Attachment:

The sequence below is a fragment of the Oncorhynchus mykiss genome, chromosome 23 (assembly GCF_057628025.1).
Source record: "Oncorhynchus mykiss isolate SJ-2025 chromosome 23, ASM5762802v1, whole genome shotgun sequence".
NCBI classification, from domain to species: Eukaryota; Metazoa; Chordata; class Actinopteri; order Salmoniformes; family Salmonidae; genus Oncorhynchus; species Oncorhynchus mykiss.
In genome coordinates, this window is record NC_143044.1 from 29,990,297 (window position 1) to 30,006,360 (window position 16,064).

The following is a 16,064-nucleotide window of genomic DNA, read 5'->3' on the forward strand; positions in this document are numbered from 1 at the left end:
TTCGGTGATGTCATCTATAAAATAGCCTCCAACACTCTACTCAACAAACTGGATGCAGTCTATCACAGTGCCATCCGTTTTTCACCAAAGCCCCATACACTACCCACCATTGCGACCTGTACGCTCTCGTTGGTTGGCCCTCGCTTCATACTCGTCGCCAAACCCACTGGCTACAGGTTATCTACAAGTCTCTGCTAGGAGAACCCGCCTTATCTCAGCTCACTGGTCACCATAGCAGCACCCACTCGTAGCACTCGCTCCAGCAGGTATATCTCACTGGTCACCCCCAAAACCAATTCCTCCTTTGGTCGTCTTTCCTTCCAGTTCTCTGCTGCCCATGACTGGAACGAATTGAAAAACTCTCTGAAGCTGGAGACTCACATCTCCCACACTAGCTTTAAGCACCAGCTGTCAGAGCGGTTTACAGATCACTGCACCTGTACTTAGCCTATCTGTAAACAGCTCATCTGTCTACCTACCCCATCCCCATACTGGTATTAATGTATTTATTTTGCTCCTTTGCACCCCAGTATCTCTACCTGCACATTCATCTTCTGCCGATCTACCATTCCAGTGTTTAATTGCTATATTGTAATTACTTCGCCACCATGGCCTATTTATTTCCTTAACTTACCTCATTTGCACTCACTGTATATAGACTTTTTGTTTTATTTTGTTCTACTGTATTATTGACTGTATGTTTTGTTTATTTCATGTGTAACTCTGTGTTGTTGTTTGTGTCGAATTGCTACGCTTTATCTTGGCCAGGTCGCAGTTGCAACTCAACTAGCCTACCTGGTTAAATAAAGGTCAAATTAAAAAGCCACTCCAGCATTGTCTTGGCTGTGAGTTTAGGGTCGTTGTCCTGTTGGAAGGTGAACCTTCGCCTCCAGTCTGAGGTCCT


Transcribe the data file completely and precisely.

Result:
The sequence below is a fragment of the Oncorhynchus mykiss genome, chromosome 23 (assembly GCF_057628025.1).
Source record: "Oncorhynchus mykiss isolate SJ-2025 chromosome 23, ASM5762802v1, whole genome shotgun sequence".
NCBI classification, from domain to species: Eukaryota; Metazoa; Chordata; class Actinopteri; order Salmoniformes; family Salmonidae; genus Oncorhynchus; species Oncorhynchus mykiss.
In genome coordinates, this window is record NC_143044.1 from 29,990,297 (window position 1) to 30,006,360 (window position 16,064).

The following is a 16,064-nucleotide window of genomic DNA, read 5'->3' on the forward strand; positions in this document are numbered from 1 at the left end:
TTCGGTGATGTCATCTATAAAATAGCCTCCAACACTCTACTCAACAAACTGGATGCAGTCTATCACAGTGCCATCCGTTTTTCACCAAAGCCCCATACACTACCCACCATTGCGACCTGTACGCTCTCGTTGGTTGGCCCTCGCTTCATACTCGTCGCCAAACCCACTGGCTACAGGTTATCTACAAGTCTCTGCTAGGAGAACCCGCCTTATCTCAGCTCACTGGTCACCATAGCAGCACCCACTCGTAGCACTCGCTCCAGCAGGTATATCTCACTGGTCACCCCCAAAACCAATTCCTCCTTTGGTCGTCTTTCCTTCCAGTTCTCTGCTGCCCATGACTGGAACGAATTGAAAAACTCTCTGAAGCTGGAGACTCACATCTCCCACACTAGCTTTAAGCACCAGCTGTCAGAGCGGTTTACAGATCACTGCACCTGTACTTAGCCTATCTGTAAACAGCTCATCTGTCTACCTACCCCATCCCCATACTGGTATTAATGTATTTATTTTGCTCCTTTGCACCCCAGTATCTCTACCTGCACATTCATCTTCTGCCGATCTACCATTCCAGTGTTTAATTGCTATATTGTAATTACTTCGCCACCATGGCCTATTTATTTCCTTAACTTACCTCATTTGCACTCACTGTATATAGACTTTTTGTTTTATTTTGTTCTACTGTATTATTGACTGTATGTTTTGTTTATTTCATGTGTAACTCTGTGTTGTTGTTTGTGTCGAATTGCTACGCTTTATCTTGGCCAGGTCGCAGTTGCAACTCAACTAGCCTACCTGGTTAAATAAAGGTCAAATTAAAAAGCCACTCCAGCATTGTCTTGGCTGTGAGTTTAGGGTCGTTGTCCTGTTGGAAGGTGAACCTTCGCCTCCAGTCTGAGGTCCT